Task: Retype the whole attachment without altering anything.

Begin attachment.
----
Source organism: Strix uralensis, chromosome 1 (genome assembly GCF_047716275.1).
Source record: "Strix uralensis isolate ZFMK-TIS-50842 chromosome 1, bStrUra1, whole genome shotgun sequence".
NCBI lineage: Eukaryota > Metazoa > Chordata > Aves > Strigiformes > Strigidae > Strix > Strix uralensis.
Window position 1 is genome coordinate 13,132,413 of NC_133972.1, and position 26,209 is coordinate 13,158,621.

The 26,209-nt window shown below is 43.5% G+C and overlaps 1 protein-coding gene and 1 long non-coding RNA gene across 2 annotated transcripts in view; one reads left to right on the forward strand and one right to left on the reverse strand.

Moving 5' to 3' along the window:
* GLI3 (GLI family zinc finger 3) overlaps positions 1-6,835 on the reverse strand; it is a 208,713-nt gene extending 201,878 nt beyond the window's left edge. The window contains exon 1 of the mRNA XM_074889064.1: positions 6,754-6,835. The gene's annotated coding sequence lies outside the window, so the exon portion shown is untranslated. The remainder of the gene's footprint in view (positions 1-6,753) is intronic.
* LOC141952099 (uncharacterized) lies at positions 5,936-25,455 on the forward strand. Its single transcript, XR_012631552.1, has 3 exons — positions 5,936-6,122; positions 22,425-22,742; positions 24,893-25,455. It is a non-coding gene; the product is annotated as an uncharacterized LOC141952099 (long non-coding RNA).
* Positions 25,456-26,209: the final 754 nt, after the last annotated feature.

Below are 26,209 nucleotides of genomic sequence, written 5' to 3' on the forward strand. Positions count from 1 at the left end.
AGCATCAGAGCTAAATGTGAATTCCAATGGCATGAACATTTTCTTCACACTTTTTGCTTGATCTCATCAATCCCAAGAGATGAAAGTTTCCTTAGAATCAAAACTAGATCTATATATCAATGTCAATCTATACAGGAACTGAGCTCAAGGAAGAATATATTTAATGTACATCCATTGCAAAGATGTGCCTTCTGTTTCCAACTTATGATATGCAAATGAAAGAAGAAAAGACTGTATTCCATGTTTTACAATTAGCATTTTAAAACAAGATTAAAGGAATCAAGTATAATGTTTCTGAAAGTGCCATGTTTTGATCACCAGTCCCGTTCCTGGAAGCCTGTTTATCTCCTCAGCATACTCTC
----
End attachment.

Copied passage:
Source organism: Strix uralensis, chromosome 1 (genome assembly GCF_047716275.1).
Source record: "Strix uralensis isolate ZFMK-TIS-50842 chromosome 1, bStrUra1, whole genome shotgun sequence".
NCBI lineage: Eukaryota > Metazoa > Chordata > Aves > Strigiformes > Strigidae > Strix > Strix uralensis.
Window position 1 is genome coordinate 13,132,413 of NC_133972.1, and position 26,209 is coordinate 13,158,621.

The 26,209-nt window shown below is 43.5% G+C and overlaps 1 protein-coding gene and 1 long non-coding RNA gene across 2 annotated transcripts in view; one reads left to right on the forward strand and one right to left on the reverse strand.

Moving 5' to 3' along the window:
* GLI3 (GLI family zinc finger 3) overlaps positions 1-6,835 on the reverse strand; it is a 208,713-nt gene extending 201,878 nt beyond the window's left edge. The window contains exon 1 of the mRNA XM_074889064.1: positions 6,754-6,835. The gene's annotated coding sequence lies outside the window, so the exon portion shown is untranslated. The remainder of the gene's footprint in view (positions 1-6,753) is intronic.
* LOC141952099 (uncharacterized) lies at positions 5,936-25,455 on the forward strand. Its single transcript, XR_012631552.1, has 3 exons — positions 5,936-6,122; positions 22,425-22,742; positions 24,893-25,455. It is a non-coding gene; the product is annotated as an uncharacterized LOC141952099 (long non-coding RNA).
* Positions 25,456-26,209: the final 754 nt, after the last annotated feature.

Below are 26,209 nucleotides of genomic sequence, written 5' to 3' on the forward strand. Positions count from 1 at the left end.
AGCATCAGAGCTAAATGTGAATTCCAATGGCATGAACATTTTCTTCACACTTTTTGCTTGATCTCATCAATCCCAAGAGATGAAAGTTTCCTTAGAATCAAAACTAGATCTATATATCAATGTCAATCTATACAGGAACTGAGCTCAAGGAAGAATATATTTAATGTACATCCATTGCAAAGATGTGCCTTCTGTTTCCAACTTATGATATGCAAATGAAAGAAGAAAAGACTGTATTCCATGTTTTACAATTAGCATTTTAAAACAAGATTAAAGGAATCAAGTATAATGTTTCTGAAAGTGCCATGTTTTGATCACCAGTCCCGTTCCTGGAAGCCTGTTTATCTCCTCAGCATACTCTC